If I had it to do over again – Reflections of a Grandma - By Merrilee Boyack

POSTED BY on January 08, 2015


It’s natural to look back.  It’s natural to have those feelings of “Woulda” “Shoulda” “Coulda”.  But the past is the past.  I cannot change it.

But I can share with others lessons learned and as a grandmother, I would like to share those lessons learned with you today.  You can listen and apply them to your life or you can look back as a grandma and wonder—what could have been?

            There are some things we did really well that I’m so grateful for.

  1. We trained our children to be independent.  Who knew that all those years of teaching them to handle their finances, care for a home, take care of themselves, would pay off so amazingly.  That time was a tremendous investment.  (For tips on what to do, see our family’s story in the book “The Parenting Breakthrough” by Merrilee Browne Boyack, available at Deseret Book or Amazon.)

  2. We taught our children faith. This was huge.  It became an anchor to their lives in a powerful way.  So no matter what your faith, teach our children.  I see so many adults who have no anchor in their lives because their parents didn’t give them this gift.  Live it and give it.

  3. We had our children serve with us.  Rather than waiting until they were in Scouts or church or other group and did service with them, we believed that we—as a FAMILY—should serve.  So service projects, political involvement, community participation, all became part of our family experience.  Our children learned to look at others and the world in a very different way.  (For ideas see “52 Weeks of Fun Family Service” by Merrilee Boyack, available at Deseret Book or Amazon.)

What I wish we would have done better – the “if I had it to do over again” reflections:

  1. Slow down.  Oh this is absolutely the #1 thing I would have done differently.  We were always in a rush.  With four boys, you can imagine that life was a bit—lively!  If I had it to do again, I’d put a GIANT poster in my bedroom and repeat this mantra every day—slow down!  Slow down and bake cookies.  Slow down a lay on the grass and look at the clouds.  Slow down and really LISTEN to your child.  Savor everything.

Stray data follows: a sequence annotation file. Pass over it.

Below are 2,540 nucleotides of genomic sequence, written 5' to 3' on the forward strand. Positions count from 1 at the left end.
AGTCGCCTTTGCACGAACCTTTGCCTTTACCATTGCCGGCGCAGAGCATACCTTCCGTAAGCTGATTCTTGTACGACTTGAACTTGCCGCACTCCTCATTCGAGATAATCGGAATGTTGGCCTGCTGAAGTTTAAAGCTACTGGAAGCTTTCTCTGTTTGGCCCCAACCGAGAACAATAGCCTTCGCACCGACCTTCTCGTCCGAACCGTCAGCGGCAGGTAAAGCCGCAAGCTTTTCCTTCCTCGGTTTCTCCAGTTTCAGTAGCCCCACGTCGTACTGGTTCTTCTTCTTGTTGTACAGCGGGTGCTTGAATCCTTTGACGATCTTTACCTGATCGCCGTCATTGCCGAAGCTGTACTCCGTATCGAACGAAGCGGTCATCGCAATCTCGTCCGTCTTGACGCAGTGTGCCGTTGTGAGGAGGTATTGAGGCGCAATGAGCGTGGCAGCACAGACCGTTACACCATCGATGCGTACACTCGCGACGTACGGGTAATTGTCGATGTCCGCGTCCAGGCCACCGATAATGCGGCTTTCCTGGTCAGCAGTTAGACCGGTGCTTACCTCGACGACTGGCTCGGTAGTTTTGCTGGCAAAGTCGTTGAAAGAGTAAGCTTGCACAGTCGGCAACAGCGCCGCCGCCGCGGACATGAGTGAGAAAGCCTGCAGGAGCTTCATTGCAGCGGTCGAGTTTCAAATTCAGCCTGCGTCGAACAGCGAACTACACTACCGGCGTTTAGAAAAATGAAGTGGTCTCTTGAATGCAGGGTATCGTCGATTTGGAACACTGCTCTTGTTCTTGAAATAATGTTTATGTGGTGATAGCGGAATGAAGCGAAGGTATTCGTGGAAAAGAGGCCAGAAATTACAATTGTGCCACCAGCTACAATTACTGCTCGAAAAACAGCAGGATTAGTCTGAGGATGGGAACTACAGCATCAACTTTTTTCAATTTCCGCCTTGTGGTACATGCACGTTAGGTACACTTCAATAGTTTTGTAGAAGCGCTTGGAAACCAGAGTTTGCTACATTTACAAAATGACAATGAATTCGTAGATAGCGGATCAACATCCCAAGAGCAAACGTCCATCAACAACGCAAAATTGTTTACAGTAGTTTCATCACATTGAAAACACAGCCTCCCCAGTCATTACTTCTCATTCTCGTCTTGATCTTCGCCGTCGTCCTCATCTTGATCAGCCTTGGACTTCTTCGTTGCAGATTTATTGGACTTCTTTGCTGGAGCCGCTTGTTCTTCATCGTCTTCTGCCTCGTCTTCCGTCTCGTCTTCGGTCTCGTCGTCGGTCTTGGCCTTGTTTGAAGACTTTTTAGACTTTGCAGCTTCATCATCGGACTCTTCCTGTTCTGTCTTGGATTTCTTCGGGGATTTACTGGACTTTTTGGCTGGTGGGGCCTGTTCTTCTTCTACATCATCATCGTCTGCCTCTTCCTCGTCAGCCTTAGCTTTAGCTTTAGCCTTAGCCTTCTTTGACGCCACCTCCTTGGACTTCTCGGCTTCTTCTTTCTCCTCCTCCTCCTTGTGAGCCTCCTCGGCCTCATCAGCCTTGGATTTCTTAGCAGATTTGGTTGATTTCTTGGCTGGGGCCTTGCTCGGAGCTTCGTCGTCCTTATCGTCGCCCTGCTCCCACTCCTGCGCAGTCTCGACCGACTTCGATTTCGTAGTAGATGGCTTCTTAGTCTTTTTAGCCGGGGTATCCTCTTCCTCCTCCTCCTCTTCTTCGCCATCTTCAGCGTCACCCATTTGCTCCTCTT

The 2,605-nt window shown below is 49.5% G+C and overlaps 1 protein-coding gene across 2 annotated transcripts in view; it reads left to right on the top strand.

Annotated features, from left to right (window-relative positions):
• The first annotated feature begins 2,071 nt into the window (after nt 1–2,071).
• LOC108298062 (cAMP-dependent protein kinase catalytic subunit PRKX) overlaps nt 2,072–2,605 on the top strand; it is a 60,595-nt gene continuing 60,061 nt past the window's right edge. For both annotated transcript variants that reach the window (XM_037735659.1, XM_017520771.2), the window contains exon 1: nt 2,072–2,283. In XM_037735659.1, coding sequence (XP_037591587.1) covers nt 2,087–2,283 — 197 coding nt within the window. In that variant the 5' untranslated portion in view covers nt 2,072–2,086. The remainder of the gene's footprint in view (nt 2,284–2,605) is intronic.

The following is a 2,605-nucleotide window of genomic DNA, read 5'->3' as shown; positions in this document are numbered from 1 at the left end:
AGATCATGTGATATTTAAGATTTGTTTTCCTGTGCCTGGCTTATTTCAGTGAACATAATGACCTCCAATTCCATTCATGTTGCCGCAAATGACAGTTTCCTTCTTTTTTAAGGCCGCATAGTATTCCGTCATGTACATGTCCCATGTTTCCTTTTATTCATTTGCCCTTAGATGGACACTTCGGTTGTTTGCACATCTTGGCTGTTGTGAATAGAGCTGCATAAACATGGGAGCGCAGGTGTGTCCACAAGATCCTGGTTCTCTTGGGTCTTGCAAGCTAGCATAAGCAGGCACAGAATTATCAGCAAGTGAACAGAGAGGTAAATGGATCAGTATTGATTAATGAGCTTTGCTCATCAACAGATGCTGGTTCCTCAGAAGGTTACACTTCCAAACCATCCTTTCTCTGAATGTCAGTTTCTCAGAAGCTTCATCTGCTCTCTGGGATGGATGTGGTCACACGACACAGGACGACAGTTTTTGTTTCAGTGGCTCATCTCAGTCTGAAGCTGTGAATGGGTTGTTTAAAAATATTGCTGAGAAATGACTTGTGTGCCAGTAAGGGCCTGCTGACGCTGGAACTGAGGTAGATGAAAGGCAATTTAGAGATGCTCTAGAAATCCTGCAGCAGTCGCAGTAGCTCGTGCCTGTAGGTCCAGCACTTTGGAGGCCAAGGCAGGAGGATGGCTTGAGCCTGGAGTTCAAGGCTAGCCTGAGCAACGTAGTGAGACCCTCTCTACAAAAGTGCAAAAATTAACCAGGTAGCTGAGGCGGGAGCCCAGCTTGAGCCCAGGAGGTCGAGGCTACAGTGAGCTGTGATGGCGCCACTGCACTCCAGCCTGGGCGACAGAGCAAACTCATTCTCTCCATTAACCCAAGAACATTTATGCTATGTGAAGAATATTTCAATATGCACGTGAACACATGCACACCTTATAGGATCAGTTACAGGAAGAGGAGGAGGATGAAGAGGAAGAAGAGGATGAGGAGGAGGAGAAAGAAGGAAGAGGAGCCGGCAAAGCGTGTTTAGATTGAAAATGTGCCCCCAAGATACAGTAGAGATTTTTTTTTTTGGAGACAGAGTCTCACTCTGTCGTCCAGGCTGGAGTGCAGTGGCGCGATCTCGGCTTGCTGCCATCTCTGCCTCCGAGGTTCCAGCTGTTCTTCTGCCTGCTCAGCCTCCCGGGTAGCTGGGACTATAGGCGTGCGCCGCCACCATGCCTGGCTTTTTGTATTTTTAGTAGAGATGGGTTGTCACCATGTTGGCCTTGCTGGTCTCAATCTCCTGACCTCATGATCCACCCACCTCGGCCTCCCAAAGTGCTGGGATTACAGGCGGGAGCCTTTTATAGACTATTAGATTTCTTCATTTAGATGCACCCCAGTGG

2. Embrace and celebrate your child’s uniqueness.  We did some of this, but I would have done a whole lot more.  Some children sing or dance or are brilliant – they get a lot of attention.  But what about the child who is a quiet peacemaker or a loyal friend or a humble follower?  If I had it to again, I’d celebrate each child’s wonder far more.

  3. Ignore expectations.  We are all buffeted by expectations.  I’m just grateful that I wasn’t a young homemaker with Pinterest!  I would have gone bonkers!!  Ignore all that.  Ignore what everyone else is doing that doesn’t have meaning.  Think – “In 50 years from now, will my children care that I redecorated their room in the latest fashions?”  Heavens no.  As my friend Ellen Morris taught me, “Children won’t remember much of what you said, but they will remember how they FELT in your home.”  Ignore worldly pushes and shoves.  Focus on what matters.

Each of us is on a wonderful journey with our families.  We are in control of what that journey is like. 

I hope that these ideas have helped you on your journey.  Life is such a great experience of learning and trying.  Enjoy the process.

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